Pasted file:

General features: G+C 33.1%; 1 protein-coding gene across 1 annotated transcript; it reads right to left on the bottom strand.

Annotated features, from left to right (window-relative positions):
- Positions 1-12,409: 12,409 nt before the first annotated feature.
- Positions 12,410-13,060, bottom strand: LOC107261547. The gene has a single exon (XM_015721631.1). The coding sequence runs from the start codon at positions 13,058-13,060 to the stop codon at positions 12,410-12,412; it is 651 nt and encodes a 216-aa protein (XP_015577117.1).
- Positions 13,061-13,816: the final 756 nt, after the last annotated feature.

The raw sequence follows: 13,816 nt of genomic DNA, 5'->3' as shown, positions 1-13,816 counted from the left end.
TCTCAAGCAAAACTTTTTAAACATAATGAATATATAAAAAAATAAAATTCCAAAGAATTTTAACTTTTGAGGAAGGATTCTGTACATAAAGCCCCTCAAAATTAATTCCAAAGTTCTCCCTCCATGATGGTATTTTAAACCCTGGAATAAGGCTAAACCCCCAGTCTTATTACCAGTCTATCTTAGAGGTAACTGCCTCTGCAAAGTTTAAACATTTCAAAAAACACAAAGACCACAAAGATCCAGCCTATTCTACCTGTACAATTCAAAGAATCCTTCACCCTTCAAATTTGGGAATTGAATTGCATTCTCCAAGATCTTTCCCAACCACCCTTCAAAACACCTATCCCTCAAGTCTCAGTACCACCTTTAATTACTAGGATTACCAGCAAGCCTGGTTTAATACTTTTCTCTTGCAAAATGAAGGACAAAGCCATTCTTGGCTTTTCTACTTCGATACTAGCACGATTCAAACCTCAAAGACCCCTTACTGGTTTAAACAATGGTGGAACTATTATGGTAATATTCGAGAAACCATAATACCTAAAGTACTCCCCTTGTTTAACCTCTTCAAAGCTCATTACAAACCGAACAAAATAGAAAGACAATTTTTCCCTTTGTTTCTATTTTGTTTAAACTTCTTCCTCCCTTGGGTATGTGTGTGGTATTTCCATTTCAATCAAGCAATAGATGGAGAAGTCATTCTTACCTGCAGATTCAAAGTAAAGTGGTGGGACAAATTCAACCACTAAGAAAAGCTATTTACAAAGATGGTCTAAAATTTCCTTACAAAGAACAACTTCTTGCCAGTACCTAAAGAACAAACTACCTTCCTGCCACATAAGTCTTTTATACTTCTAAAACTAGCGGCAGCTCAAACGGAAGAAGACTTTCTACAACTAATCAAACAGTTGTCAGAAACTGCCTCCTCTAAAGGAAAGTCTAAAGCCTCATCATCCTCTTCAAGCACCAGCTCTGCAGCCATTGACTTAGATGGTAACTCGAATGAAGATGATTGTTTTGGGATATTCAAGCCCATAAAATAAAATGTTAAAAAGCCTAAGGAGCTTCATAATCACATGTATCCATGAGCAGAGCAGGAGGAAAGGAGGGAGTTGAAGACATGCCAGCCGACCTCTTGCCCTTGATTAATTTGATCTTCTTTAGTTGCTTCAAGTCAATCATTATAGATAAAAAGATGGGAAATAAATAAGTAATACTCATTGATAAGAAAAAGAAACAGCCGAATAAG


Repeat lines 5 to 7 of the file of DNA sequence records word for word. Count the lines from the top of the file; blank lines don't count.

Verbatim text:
- Positions 13,061-13,816: the final 756 nt, after the last annotated feature.

The raw sequence follows: 13,816 nt of genomic DNA, 5'->3' as shown, positions 1-13,816 counted from the left end.
TCTCAAGCAAAACTTTTTAAACATAATGAATATATAAAAAAATAAAATTCCAAAGAATTTTAACTTTTGAGGAAGGATTCTGTACATAAAGCCCCTCAAAATTAATTCCAAAGTTCTCCCTCCATGATGGTATTTTAAACCCTGGAATAAGGCTAAACCCCCAGTCTTATTACCAGTCTATCTTAGAGGTAACTGCCTCTGCAAAGTTTAAACATTTCAAAAAACACAAAGACCACAAAGATCCAGCCTATTCTACCTGTACAATTCAAAGAATCCTTCACCCTTCAAATTTGGGAATTGAATTGCATTCTCCAAGATCTTTCCCAACCACCCTTCAAAACACCTATCCCTCAAGTCTCAGTACCACCTTTAATTACTAGGATTACCAGCAAGCCTGGTTTAATACTTTTCTCTTGCAAAATGAAGGACAAAGCCATTCTTGGCTTTTCTACTTCGATACTAGCACGATTCAAACCTCAAAGACCCCTTACTGGTTTAAACAATGGTGGAACTATTATGGTAATATTCGAGAAACCATAATACCTAAAGTACTCCCCTTGTTTAACCTCTTCAAAGCTCATTACAAACCGAACAAAATAGAAAGACAATTTTTCCCTTTGTTTCTATTTTGTTTAAACTTCTTCCTCCCTTGGGTATGTGTGTGGTATTTCCATTTCAATCAAGCAATAGATGGAGAAGTCATTCTTACCTGCAGATTCAAAGTAAAGTGGTGGGACAAATTCAACCACTAAGAAAAGCTATTTACAAAGATGGTCTAAAATTTCCTTACAAAGAACAACTTCTTGCCAGTACCTAAAGAACAAACTACCTTCCTGCCACATAAGTCTTTTATACTTCTAAAACTAGCGGCAGCTCAAACGGAAGAAGACTTTCTACAACTAATCAAACAGTTGTCAGAAACTGCCTCCTCTAAAGGAAAGTCTAAAGCCTCATCATCCTCTTCAAGCACCAGCTCTGCAGCCATTGACTTAGATGGTAACTCGAATGAAGATGATTGTTTTGGGATATTCAAGCCCATAAAATAAAATGTTAAAAAGCCTAAGGAGCTTCATAATCACATGTATCCATGAGCAGAGCAGGAGGAAAGGAGGGAGTTGAAGACATGCCAGCCGACCTCTTGCCCTTGATTAATTTGATCTTCTTTAGTTGCTTCAAGTCAATCATTATAGATAAAAAGATGGGAAATAAATAAGTAATACTCATTGATAAGAAAAAGAAACAGCCGAATAAG